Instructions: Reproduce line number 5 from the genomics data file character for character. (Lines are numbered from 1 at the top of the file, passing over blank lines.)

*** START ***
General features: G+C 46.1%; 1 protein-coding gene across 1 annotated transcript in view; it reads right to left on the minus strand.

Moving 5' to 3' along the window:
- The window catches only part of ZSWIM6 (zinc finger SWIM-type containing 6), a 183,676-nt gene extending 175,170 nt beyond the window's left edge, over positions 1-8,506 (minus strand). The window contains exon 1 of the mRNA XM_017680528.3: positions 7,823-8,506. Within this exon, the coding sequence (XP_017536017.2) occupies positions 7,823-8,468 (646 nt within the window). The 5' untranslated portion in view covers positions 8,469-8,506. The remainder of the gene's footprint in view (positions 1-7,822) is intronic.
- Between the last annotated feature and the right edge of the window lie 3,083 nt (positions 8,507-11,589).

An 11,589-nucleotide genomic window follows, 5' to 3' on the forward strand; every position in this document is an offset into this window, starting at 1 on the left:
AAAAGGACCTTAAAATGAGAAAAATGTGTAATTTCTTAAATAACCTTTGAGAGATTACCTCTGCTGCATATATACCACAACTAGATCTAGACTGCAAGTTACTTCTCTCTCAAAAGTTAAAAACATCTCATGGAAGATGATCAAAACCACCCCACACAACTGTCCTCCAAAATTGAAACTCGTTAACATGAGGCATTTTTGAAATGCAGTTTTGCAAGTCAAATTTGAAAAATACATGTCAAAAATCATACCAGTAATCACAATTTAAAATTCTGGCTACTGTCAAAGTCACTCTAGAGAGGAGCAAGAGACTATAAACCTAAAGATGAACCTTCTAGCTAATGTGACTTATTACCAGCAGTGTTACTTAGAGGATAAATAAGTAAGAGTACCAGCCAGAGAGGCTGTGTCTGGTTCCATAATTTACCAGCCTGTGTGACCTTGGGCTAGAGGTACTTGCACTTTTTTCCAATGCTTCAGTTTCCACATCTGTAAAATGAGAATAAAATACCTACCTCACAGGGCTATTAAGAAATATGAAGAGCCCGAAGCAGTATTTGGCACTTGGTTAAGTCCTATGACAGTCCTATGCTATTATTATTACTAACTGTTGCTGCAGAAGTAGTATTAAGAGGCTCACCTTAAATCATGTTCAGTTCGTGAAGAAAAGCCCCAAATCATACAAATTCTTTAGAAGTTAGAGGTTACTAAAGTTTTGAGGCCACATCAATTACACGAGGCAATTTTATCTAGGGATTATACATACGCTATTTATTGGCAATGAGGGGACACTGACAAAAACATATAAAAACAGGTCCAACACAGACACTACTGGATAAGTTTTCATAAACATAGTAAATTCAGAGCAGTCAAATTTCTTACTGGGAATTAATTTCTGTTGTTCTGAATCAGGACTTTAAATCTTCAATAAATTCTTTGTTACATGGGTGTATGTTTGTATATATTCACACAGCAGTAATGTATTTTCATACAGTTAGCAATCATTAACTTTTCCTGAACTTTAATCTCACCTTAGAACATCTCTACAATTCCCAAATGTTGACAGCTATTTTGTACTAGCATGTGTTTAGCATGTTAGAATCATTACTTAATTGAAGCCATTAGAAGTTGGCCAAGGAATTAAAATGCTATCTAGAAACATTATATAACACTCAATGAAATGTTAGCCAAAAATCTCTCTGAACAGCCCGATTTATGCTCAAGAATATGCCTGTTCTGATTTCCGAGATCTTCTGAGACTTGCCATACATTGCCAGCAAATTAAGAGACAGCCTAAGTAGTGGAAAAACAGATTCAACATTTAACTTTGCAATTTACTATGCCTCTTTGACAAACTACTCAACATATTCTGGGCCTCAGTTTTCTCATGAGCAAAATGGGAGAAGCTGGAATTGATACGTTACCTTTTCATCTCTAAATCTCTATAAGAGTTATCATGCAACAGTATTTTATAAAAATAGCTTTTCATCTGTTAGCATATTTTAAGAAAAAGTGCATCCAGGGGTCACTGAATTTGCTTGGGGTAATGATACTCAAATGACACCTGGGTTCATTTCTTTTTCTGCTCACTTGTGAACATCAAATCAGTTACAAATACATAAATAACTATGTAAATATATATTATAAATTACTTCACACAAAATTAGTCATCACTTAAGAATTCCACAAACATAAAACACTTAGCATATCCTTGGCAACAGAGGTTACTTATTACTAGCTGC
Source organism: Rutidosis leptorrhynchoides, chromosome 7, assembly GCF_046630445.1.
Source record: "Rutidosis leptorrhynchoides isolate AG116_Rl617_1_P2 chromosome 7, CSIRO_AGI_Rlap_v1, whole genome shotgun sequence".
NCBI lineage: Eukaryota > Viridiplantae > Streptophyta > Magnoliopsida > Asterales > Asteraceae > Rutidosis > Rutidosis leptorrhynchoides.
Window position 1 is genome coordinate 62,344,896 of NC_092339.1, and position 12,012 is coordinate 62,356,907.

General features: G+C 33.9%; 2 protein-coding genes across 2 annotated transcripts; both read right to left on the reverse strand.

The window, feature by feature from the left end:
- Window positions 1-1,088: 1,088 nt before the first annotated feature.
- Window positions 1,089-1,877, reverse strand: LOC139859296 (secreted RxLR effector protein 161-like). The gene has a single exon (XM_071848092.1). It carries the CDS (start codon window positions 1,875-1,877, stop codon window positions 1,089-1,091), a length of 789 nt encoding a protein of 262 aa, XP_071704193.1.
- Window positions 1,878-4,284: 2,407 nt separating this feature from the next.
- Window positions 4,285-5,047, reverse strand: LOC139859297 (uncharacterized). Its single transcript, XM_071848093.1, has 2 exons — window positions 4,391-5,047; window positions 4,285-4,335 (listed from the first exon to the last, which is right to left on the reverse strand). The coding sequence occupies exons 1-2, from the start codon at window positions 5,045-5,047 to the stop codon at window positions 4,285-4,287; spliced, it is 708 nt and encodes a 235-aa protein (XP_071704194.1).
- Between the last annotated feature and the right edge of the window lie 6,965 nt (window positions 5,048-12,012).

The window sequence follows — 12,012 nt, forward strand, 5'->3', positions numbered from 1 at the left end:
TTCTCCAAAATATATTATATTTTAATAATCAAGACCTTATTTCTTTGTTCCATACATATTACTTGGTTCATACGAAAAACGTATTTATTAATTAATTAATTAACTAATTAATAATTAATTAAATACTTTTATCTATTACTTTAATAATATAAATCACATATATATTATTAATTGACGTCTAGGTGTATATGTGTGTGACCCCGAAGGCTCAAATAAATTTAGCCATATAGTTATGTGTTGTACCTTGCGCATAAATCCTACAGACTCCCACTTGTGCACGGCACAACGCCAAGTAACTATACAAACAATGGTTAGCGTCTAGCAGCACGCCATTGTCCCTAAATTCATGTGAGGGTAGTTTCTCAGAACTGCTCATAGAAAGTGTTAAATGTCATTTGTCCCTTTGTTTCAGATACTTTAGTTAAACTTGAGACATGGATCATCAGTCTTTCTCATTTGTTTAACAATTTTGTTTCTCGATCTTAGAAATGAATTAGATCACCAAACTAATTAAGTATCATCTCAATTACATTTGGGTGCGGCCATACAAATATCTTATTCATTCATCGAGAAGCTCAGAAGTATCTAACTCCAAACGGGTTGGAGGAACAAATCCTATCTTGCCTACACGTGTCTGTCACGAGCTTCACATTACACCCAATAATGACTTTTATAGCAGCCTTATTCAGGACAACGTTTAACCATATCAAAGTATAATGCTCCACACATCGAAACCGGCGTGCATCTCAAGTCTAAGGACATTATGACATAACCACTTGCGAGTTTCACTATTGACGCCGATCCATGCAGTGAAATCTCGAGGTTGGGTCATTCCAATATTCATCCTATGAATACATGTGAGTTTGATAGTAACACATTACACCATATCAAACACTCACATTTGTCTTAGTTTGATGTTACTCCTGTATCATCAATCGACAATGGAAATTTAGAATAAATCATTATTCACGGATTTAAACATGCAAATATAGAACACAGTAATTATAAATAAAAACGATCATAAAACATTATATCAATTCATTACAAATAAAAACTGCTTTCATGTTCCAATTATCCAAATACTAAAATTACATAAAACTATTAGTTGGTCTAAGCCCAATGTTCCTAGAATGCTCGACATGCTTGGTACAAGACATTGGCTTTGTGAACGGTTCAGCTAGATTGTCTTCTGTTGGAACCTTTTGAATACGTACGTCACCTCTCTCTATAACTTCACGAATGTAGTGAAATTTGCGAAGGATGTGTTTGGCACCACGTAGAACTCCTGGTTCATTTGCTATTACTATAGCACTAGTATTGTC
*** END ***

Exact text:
An 11,589-nucleotide genomic window follows, 5' to 3' on the forward strand; every position in this document is an offset into this window, starting at 1 on the left: